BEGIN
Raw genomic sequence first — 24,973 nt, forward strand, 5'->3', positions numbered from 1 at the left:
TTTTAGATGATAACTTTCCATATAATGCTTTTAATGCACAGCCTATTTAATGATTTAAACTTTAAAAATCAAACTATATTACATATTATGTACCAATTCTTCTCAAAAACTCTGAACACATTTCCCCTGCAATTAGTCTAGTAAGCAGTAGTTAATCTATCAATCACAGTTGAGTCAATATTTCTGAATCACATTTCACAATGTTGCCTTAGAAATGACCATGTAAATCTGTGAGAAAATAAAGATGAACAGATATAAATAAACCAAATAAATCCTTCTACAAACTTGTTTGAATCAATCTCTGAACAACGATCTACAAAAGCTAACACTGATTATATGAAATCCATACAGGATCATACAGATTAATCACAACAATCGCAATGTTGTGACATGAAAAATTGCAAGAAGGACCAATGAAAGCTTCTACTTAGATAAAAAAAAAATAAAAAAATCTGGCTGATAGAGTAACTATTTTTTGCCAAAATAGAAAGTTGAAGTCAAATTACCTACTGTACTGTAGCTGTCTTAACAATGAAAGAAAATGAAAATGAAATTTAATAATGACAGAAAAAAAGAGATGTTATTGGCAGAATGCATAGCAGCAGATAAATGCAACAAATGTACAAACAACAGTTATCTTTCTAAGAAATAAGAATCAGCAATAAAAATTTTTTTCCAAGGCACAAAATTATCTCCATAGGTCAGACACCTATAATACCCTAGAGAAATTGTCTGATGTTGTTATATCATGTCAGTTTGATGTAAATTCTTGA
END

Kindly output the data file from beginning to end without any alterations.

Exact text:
Raw genomic sequence first — 24,973 nt, forward strand, 5'->3', positions numbered from 1 at the left:
TTTTAGATGATAACTTTCCATATAATGCTTTTAATGCACAGCCTATTTAATGATTTAAACTTTAAAAATCAAACTATATTACATATTATGTACCAATTCTTCTCAAAAACTCTGAACACATTTCCCCTGCAATTAGTCTAGTAAGCAGTAGTTAATCTATCAATCACAGTTGAGTCAATATTTCTGAATCACATTTCACAATGTTGCCTTAGAAATGACCATGTAAATCTGTGAGAAAATAAAGATGAACAGATATAAATAAACCAAATAAATCCTTCTACAAACTTGTTTGAATCAATCTCTGAACAACGATCTACAAAAGCTAACACTGATTATATGAAATCCATACAGGATCATACAGATTAATCACAACAATCGCAATGTTGTGACATGAAAAATTGCAAGAAGGACCAATGAAAGCTTCTACTTAGATAAAAAAAAAATAAAAAAATCTGGCTGATAGAGTAACTATTTTTTGCCAAAATAGAAAGTTGAAGTCAAATTACCTACTGTACTGTAGCTGTCTTAACAATGAAAGAAAATGAAAATGAAATTTAATAATGACAGAAAAAAAGAGATGTTATTGGCAGAATGCATAGCAGCAGATAAATGCAACAAATGTACAAACAACAGTTATCTTTCTAAGAAATAAGAATCAGCAATAAAAATTTTTTTCCAAGGCACAAAATTATCTCCATAGGTCAGACACCTATAATACCCTAGAGAAATTGTCTGATGTTGTTATATCATGTCAGTTTGATGTAAATTCTTGA